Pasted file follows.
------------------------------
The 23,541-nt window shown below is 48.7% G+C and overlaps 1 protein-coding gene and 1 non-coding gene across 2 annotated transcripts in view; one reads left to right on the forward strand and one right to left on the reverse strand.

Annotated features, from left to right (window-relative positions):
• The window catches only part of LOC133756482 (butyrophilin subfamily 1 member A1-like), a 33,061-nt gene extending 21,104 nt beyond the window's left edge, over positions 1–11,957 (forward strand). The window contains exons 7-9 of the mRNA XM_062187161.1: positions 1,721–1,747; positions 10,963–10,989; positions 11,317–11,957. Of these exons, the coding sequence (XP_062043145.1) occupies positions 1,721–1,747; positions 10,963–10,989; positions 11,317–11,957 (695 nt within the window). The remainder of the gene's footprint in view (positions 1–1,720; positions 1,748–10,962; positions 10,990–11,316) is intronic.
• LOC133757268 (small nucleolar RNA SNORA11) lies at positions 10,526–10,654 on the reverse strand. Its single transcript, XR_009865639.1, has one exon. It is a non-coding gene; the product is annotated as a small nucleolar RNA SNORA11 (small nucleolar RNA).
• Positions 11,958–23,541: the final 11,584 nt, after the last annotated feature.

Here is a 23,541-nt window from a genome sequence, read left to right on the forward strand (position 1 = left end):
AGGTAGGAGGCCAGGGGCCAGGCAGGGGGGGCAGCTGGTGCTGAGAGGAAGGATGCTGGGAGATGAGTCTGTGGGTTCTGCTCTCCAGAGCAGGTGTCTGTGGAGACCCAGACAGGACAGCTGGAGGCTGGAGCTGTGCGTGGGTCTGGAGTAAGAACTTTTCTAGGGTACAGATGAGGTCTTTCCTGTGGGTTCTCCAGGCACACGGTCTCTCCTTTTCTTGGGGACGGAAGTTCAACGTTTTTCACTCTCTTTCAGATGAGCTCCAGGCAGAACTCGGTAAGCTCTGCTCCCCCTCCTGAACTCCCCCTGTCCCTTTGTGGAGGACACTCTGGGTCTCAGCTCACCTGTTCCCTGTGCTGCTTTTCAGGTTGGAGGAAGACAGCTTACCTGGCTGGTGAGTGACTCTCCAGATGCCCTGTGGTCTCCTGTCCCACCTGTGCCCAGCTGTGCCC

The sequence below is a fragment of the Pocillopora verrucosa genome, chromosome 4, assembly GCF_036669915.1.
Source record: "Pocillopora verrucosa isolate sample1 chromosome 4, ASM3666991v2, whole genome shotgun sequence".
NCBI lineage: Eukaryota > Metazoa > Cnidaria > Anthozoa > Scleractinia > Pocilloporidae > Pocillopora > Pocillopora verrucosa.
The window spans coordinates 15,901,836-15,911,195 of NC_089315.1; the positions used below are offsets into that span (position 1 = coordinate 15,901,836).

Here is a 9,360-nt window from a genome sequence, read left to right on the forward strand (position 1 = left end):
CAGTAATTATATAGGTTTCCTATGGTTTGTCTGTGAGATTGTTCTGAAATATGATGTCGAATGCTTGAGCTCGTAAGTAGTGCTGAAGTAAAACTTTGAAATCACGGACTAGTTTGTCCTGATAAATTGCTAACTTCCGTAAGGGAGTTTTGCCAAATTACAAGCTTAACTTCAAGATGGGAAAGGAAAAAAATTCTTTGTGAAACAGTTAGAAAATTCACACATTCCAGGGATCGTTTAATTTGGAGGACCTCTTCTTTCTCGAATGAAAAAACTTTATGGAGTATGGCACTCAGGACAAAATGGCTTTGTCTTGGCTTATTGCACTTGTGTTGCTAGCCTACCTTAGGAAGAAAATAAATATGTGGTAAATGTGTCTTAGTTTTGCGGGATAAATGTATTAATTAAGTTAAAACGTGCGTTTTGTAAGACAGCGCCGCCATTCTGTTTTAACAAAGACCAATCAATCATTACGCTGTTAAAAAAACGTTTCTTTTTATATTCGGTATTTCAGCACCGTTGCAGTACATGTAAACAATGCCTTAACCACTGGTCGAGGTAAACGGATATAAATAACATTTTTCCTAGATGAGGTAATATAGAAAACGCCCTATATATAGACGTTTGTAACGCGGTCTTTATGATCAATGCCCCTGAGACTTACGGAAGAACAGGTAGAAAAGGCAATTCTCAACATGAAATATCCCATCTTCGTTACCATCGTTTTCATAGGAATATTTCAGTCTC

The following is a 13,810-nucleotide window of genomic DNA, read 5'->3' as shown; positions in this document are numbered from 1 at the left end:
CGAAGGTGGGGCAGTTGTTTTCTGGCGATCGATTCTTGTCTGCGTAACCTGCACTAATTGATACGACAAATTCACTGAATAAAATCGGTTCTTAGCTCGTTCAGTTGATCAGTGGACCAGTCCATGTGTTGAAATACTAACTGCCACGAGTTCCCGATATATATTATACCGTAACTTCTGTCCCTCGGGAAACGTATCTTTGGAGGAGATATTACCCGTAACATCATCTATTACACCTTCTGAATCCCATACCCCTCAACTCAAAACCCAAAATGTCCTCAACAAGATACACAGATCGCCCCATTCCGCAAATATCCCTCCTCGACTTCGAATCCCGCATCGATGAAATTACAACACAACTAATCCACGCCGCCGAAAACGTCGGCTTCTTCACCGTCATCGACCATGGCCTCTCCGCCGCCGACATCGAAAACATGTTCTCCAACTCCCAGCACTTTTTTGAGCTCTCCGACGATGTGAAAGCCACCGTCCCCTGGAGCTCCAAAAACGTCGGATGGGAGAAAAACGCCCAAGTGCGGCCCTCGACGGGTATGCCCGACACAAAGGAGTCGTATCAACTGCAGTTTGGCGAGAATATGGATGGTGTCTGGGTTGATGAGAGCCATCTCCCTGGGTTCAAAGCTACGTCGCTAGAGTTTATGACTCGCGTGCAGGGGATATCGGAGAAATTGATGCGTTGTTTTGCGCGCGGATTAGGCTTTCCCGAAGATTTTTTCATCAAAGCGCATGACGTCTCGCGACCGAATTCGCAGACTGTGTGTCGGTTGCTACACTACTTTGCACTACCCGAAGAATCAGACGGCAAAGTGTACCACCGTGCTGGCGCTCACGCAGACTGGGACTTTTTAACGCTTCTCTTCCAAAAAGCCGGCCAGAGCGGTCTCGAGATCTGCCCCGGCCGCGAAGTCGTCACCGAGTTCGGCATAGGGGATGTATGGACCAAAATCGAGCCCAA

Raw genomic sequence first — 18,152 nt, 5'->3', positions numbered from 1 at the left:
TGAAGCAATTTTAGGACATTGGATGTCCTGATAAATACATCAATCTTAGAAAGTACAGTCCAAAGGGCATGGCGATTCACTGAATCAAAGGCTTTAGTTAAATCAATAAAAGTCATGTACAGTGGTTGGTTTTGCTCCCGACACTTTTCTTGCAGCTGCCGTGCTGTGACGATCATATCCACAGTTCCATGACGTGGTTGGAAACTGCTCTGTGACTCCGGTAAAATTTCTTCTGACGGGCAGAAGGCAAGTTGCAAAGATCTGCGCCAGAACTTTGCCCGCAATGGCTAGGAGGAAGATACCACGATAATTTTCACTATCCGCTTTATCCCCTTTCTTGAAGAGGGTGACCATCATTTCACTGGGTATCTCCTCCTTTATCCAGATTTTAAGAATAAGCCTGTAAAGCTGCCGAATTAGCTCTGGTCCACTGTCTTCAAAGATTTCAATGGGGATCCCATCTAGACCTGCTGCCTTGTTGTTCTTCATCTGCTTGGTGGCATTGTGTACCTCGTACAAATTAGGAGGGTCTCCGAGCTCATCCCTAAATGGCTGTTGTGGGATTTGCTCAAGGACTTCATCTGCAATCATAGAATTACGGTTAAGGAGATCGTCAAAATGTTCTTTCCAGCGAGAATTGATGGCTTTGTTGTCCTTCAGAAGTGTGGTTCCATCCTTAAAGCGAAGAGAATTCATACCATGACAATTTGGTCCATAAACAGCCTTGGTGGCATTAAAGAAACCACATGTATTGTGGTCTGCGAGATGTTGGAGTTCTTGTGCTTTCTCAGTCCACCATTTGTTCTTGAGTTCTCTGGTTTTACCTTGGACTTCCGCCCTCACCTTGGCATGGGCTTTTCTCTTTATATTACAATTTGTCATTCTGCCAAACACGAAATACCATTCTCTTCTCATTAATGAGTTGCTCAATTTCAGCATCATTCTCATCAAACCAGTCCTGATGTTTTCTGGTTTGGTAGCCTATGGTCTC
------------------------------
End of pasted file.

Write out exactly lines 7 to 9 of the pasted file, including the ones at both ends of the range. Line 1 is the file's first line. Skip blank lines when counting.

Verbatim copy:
AGGTAGGAGGCCAGGGGCCAGGCAGGGGGGGCAGCTGGTGCTGAGAGGAAGGATGCTGGGAGATGAGTCTGTGGGTTCTGCTCTCCAGAGCAGGTGTCTGTGGAGACCCAGACAGGACAGCTGGAGGCTGGAGCTGTGCGTGGGTCTGGAGTAAGAACTTTTCTAGGGTACAGATGAGGTCTTTCCTGTGGGTTCTCCAGGCACACGGTCTCTCCTTTTCTTGGGGACGGAAGTTCAACGTTTTTCACTCTCTTTCAGATGAGCTCCAGGCAGAACTCGGTAAGCTCTGCTCCCCCTCCTGAACTCCCCCTGTCCCTTTGTGGAGGACACTCTGGGTCTCAGCTCACCTGTTCCCTGTGCTGCTTTTCAGGTTGGAGGAAGACAGCTTACCTGGCTGGTGAGTGACTCTCCAGATGCCCTGTGGTCTCCTGTCCCACCTGTGCCCAGCTGTGCCC

The sequence below is a fragment of the Pocillopora verrucosa genome, chromosome 4, assembly GCF_036669915.1.
Source record: "Pocillopora verrucosa isolate sample1 chromosome 4, ASM3666991v2, whole genome shotgun sequence".